What Kinds of Homes Get the Most Offers?

One type of home receives more offers than any other, according to a Sundae analysis of its marketplace data.

Want to maximize value in real estate investment property you plan to fix and flip? As you place offers on homes, you need to keep the end in mind. That means determining which homes will entice the largest number of buyers.

Sundae analyzed sales data from its own marketplace in California to see which properties received the most offers. These statistics from our June report show the percentage of homes in different size ranges that received five or more offers.

  • 46.5% of homes between 600 and 1,000 square feet.
  • 78% of homes between 1,000 and 1,400 square feet.
  • 74.7% of homes between 1,400 and 1,800 square feet.
  • 59.5% of homes between 1,800 and 2,200 square feet.
  • 55.0% of homes of 2,000 or more square feet.

With interest in more space for post-pandemic living, there is a clear trend towards larger properties. But there is a sweet spot. Homes between 1,000- to 1,400-square feet are what Polina Ryshakov, Lead Economist for Sundae, calls “bread and butter deals.” These homes have a higher likelihood of turning a profit when resold due to their desirability.

How to identify a home with high potential value

There are many factors to consider when evaluating potential value. Each needs to be weighed carefully when searching for a property to flip.


A two-bedroom, one-bathroom that’s less than 1,400 square feet offers big possibilities for the investor willing to put in the work. Ryshakov noted that “you can frame in a primary suite and a bathroom to move it for a lot more money.” Adding the extra bedroom appeals to first-time home buyers. With a swath of millennials looking to buy their first home for their growing families, a three-bedroom, two-bathroom home is a hot commodity.

In today’s real estate landscape, “it’s also possible to add value with a fourth bedroom or a usable outdoor space,” says Ryshakov. According to Sundae’s sales data 74.7% of 1,400 to 1,800 square foot homes received five offers or more, pushing larger sized homes into “bread and butter” territory too. One 1,700 square foot home on the Sundae marketplace received 35 offers and another with 1,600 square feet on a cul-de-sac got 33.

COVID highlighted the need for more space and a bigger backyard. As the fourth bedroom or outdoor space functions as a work-from-home office, exercise room, entertainment room—or all of the above—its value rises. These value adds are where flippers stand to make the most money.


The phrase “location, location, location” most notably relates to real estate. Ryshakov recommends seeking an undervalued home in a walkable neighborhood or close to a school. Look for any home where you can envision a young family moving in and where you can add a bedroom and a bathroom.

Area potential

Among the other things to look out for, according to Ryshakov, are homes in up-and-coming neighborhoods. Seek out areas with a lower crime rate and where a resident can walk to a cafe or restaurant.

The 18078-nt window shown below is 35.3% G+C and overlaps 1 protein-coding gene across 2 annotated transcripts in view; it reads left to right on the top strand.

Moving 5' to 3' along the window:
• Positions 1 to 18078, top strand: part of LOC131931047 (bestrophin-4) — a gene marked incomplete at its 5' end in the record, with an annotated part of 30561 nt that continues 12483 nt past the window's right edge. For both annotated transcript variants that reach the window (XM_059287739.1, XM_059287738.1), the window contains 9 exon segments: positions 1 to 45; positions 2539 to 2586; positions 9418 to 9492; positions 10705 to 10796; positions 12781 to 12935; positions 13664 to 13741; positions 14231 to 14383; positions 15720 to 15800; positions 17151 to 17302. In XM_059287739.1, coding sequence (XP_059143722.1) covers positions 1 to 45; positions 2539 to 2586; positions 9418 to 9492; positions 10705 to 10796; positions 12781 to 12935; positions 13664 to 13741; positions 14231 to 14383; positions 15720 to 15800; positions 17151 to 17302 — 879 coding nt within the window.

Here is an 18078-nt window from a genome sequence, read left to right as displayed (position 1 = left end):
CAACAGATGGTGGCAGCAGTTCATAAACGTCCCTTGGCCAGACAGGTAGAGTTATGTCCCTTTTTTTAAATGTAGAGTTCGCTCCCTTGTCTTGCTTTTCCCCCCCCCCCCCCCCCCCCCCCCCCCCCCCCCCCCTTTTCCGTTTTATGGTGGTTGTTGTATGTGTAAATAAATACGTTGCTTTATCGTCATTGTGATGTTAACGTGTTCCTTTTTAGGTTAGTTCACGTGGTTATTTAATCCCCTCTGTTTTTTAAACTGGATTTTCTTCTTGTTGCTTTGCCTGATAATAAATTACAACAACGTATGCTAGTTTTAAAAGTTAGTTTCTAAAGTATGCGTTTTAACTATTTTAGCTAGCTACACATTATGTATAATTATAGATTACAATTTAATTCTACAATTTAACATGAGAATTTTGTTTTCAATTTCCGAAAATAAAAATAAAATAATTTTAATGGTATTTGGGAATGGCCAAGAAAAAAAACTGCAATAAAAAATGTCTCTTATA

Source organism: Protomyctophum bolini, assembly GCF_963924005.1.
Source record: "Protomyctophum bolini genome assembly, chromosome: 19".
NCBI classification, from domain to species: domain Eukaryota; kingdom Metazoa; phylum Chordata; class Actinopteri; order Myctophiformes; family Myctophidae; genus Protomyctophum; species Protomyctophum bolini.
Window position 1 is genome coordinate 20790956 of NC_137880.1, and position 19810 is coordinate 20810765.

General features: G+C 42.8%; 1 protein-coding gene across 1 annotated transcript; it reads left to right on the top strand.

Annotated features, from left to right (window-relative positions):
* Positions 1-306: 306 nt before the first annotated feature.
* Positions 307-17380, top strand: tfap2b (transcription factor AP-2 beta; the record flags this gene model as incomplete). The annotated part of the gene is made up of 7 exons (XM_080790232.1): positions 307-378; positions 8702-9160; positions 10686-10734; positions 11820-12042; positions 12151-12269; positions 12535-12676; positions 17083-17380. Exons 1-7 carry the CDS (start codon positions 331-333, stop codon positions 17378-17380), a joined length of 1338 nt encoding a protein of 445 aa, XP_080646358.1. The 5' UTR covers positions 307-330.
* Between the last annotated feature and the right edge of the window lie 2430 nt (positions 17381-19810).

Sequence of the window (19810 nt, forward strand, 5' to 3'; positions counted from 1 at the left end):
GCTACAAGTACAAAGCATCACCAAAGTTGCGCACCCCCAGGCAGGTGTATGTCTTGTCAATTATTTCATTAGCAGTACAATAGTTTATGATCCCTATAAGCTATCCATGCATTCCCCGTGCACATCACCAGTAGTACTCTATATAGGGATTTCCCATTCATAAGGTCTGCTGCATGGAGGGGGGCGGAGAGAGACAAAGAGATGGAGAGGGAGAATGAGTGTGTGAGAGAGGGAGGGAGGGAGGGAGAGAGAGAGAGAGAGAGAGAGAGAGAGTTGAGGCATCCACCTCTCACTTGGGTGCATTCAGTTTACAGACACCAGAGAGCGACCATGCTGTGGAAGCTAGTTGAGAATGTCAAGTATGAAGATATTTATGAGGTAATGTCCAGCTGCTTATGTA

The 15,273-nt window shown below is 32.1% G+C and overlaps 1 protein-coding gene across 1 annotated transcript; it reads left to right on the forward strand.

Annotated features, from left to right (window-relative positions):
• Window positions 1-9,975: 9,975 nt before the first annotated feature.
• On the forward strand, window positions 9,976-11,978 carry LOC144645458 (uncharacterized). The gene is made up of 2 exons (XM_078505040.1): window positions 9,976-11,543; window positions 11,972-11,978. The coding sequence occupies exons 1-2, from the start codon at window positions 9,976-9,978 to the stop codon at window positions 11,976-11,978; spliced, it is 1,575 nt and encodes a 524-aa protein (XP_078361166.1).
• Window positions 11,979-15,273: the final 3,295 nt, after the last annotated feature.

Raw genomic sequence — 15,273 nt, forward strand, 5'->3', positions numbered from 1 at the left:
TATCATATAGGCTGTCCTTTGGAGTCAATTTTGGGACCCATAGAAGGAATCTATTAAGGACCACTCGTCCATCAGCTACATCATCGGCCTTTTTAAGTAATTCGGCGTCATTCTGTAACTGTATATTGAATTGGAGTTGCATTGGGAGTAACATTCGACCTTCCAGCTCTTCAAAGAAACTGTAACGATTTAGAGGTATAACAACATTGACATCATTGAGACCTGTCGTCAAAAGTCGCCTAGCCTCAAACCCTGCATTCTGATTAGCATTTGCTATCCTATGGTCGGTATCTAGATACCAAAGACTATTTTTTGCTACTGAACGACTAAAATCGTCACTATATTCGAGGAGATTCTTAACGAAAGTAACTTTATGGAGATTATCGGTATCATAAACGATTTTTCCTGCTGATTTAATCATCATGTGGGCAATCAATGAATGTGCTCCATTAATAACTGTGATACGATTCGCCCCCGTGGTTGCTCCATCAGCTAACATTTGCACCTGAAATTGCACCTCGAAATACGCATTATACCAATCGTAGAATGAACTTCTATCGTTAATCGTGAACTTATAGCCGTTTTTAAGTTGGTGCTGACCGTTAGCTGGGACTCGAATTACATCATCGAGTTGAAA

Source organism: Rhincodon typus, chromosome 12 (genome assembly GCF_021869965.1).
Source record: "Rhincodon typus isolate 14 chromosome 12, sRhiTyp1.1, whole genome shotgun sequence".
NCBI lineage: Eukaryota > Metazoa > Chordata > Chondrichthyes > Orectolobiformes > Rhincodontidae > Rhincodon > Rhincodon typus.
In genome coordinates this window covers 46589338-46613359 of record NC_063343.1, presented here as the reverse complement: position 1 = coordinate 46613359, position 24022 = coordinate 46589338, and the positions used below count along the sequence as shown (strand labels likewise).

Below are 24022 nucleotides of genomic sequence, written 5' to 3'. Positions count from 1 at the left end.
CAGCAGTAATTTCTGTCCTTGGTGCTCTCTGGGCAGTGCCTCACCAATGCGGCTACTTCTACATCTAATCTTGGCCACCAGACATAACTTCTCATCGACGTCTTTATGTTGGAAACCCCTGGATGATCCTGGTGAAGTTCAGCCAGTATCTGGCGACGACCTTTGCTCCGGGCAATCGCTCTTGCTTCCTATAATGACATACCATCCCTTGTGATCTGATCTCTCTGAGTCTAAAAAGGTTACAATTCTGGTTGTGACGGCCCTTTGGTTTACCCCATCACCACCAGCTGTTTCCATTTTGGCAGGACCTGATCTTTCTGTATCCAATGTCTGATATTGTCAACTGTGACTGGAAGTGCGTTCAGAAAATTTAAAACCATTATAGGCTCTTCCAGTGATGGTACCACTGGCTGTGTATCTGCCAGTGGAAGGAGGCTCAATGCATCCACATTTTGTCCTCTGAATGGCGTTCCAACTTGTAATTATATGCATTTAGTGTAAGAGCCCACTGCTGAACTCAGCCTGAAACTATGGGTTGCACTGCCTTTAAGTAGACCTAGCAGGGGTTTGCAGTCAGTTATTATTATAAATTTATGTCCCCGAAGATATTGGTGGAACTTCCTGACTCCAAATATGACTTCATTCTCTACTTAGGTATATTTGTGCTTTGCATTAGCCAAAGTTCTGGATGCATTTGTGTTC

Before making an offer, be sure to evaluate the deal

Of course, every investment has a ceiling. It’s important to understand the numbers when you figure your top price for an investment property at auction. To do so, you’ll want to start with the 70% rule. This states that you should not pay more than 70% of the After Repair Value (ARV) of a property. The ARV is what the house is expected to sell for after completing all work and renovations. You also need to consider repair costs.

A quick formula looks something like this: (ARV x 0.7) – repair costs = price not to exceed.

  • Let’s say that the ARV on a property is $750,000. That means you shouldn’t buy it for more than $525,000 according to the 70% rule.
  • In most cases, of course, you also need to deduct repair costs. Here, we’re assuming that you’ll spend $70,000 in repairs.

So the formula then becomes: ($750,000 x 0.7) – $70,000 = $455,000. This means that you shouldn’t buy it for more than $455,000 to turn a good profit with a safety net.

The 70% rule is a guide to get you to the right numbers. However, it’s best to go deeper and estimate all of your expenses as accurately as possible. You’ll want to figure in things such as repair costs (including a buffer), closing costs, financial costs, and carrying costs. See our guide to the 70% rule for a more detailed explanation.

Get ready to make your next offer

Bidding wars have become synonymous with post pandemic real estate markets.With historically low inventory and prices that keep rising, investors are jumping on everything. Cities throughout California such as Los Angeles and Sacramento are seeing frenzied bidding wars for starter homes.

Ryshakov recalled that “The most insane story I heard here in California was for an entry-level 1,400-square foot home in Citrus Heights in Sacramento. It received 122 offers. Right now, there is a lot of ‘FOMO’ or fear of missing out from investors.”

As new buyers continue to flood the market, investors are seizing the opportunity to create turnkey properties for their consumption.Understanding what appeals to buyers can help guide investor’s offers on homes.

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Erin B

Erin Behan is a writer and editor covering real estate investor strategy for Sundae. She's lived in L.A., New York, and Atlanta and currently resides in Portland, Oregon, where she writes and edits for a number of outlets, including WebMD, Farmers Insurance, and Vox Creative. She spends her free time hiking with her two boys, snuggling with her cat, and enjoying the best of the Pacific Northwest.